Now I mostly agree with Jim here, but I found an interesting counterpoint to this video:

And no, I don't necessarily agree with that video. Just adding to the discussion (I hope).

he kind of lost me at "catering to casuals"

uggghhh even if the whole "dumbing down" thing is absolutly 100% objectivley true..I've heard it so many fucking times I just don;t want to think about it anymore...I wish people found something else to complain about

I'm fed up of people asking for games they don't like to be made different just because they feel as a gamer they are entitled to enjoy every game out there. This is so selfish and dumb try applying that logic to music, films, any form of art/entertainment.

VyceVictus:

What happens if the chef does decide to change the recipe, because of customer input, but also because he also enjoys the new flavor.

This whole analogy about a chef is itself flawed. Food is, I should hope, intentionally prepared in accordance with the customers wishes. Such is usually not the case with games. These people can then also choose where they go to eat and what they eat from what is made available to them. I certainly would object if the chef wanted to change something in the dish after I had begun eating it, especially if it was in such a way that would go against the description of the dish I was provided with before ordering (unles there was a mistake, which in a games case could be a bug or a glitch).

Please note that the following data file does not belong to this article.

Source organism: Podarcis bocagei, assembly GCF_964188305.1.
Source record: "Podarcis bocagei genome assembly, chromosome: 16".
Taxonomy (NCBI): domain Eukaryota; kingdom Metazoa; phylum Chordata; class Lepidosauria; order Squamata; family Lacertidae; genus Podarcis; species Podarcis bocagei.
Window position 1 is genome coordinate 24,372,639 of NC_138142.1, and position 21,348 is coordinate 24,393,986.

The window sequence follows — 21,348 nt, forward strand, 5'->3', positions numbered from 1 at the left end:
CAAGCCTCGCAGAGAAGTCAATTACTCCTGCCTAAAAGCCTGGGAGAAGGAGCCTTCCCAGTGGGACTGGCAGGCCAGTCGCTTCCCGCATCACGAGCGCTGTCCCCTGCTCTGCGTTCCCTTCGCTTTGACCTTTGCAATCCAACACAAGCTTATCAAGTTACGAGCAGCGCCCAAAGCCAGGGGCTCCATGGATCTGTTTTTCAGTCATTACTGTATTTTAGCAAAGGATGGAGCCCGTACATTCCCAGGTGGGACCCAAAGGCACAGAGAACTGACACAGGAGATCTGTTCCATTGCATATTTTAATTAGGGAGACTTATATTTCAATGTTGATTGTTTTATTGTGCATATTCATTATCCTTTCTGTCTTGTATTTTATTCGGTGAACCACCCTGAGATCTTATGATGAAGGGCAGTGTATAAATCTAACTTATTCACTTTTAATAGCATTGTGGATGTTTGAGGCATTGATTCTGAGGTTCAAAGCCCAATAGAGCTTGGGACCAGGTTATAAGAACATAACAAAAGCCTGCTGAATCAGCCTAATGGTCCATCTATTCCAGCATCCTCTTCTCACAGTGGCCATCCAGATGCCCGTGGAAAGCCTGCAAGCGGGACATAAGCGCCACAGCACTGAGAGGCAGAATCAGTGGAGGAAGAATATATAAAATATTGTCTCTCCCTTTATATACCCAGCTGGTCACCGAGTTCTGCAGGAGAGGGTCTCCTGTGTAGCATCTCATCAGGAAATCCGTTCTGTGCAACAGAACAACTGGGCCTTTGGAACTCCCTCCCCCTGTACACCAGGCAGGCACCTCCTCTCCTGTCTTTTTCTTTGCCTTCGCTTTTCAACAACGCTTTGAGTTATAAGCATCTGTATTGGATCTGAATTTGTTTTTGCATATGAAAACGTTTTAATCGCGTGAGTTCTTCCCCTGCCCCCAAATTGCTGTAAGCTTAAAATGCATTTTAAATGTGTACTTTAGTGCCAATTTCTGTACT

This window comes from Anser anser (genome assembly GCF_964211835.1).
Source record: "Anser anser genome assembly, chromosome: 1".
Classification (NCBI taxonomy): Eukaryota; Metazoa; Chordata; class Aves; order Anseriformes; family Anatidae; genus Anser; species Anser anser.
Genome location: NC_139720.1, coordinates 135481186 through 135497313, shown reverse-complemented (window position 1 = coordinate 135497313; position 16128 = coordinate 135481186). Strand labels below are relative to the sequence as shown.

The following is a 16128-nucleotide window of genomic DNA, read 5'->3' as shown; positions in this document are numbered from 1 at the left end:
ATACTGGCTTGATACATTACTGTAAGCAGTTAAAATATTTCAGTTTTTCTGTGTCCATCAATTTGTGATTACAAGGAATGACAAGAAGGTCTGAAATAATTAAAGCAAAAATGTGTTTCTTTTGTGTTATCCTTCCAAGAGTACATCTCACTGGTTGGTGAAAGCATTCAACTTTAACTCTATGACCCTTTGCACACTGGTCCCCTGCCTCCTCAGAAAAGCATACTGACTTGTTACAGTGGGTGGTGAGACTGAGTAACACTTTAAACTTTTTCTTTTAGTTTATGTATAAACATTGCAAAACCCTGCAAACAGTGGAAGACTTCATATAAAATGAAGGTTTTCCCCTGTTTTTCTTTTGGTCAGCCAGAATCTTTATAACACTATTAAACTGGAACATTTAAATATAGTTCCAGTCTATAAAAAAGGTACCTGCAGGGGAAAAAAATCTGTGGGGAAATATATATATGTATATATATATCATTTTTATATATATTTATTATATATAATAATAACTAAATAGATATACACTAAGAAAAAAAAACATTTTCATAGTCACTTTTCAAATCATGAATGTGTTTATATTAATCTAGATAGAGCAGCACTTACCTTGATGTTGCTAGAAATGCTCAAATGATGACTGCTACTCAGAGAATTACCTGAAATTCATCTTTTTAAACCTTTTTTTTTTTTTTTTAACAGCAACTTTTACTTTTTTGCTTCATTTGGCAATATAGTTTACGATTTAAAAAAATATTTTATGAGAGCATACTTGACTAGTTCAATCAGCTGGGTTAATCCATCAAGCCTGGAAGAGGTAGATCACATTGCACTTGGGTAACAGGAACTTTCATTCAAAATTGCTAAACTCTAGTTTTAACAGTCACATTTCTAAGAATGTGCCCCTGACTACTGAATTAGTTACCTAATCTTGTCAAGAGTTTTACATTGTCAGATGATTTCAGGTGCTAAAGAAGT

Atmos Duality:

Exploitation of anger over First World Problems is by no means limited to the Escapist.

The concept of First World Problems is one of the lousiest things I've seen in recent times. Mostly because of its common use in situtations that deserve no such belittling. No matter how insignificant some problems may seem to be in comparison to other problems, they still remain problems all the same. If you truly must, use that concept when someone is telling, for example, how having to brush their teeth is a problem, which is practically speaking a solution to a problem.

1. A person is crossing a street and a car drives over their foot, injuring it.
2. The driver of the car takes notice, stops, and tells the person of other, more serious problems elsewhere.
- The injured foot the person has simply stops being a problem.